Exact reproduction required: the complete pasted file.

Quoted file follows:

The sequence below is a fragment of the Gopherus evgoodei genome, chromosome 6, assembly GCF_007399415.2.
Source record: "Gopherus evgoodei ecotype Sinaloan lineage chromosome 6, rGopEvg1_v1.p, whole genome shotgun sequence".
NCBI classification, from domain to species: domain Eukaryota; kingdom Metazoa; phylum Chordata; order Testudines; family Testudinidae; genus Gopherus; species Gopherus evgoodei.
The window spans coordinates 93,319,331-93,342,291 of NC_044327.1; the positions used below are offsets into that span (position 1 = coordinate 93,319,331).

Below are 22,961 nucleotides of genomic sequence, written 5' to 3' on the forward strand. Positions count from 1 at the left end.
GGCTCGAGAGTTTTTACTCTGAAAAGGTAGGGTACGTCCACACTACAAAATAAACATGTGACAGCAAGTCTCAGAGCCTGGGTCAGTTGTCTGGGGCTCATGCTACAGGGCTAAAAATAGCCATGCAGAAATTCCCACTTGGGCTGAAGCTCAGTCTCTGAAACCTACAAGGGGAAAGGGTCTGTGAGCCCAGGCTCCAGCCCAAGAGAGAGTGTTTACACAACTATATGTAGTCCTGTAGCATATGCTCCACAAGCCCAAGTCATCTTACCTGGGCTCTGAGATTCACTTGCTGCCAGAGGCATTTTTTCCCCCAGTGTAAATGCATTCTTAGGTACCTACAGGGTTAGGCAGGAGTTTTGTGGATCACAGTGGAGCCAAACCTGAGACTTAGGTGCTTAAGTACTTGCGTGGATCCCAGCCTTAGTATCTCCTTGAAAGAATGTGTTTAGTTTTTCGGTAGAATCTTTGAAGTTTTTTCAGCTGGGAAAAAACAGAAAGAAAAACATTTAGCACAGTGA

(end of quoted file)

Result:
The sequence below is a fragment of the Gopherus evgoodei genome, chromosome 6, assembly GCF_007399415.2.
Source record: "Gopherus evgoodei ecotype Sinaloan lineage chromosome 6, rGopEvg1_v1.p, whole genome shotgun sequence".
NCBI classification, from domain to species: domain Eukaryota; kingdom Metazoa; phylum Chordata; order Testudines; family Testudinidae; genus Gopherus; species Gopherus evgoodei.
The window spans coordinates 93,319,331-93,342,291 of NC_044327.1; the positions used below are offsets into that span (position 1 = coordinate 93,319,331).

Below are 22,961 nucleotides of genomic sequence, written 5' to 3' on the forward strand. Positions count from 1 at the left end.
GGCTCGAGAGTTTTTACTCTGAAAAGGTAGGGTACGTCCACACTACAAAATAAACATGTGACAGCAAGTCTCAGAGCCTGGGTCAGTTGTCTGGGGCTCATGCTACAGGGCTAAAAATAGCCATGCAGAAATTCCCACTTGGGCTGAAGCTCAGTCTCTGAAACCTACAAGGGGAAAGGGTCTGTGAGCCCAGGCTCCAGCCCAAGAGAGAGTGTTTACACAACTATATGTAGTCCTGTAGCATATGCTCCACAAGCCCAAGTCATCTTACCTGGGCTCTGAGATTCACTTGCTGCCAGAGGCATTTTTTCCCCCAGTGTAAATGCATTCTTAGGTACCTACAGGGTTAGGCAGGAGTTTTGTGGATCACAGTGGAGCCAAACCTGAGACTTAGGTGCTTAAGTACTTGCGTGGATCCCAGCCTTAGTATCTCCTTGAAAGAATGTGTTTAGTTTTTCGGTAGAATCTTTGAAGTTTTTTCAGCTGGGAAAAAACAGAAAGAAAAACATTTAGCACAGTGA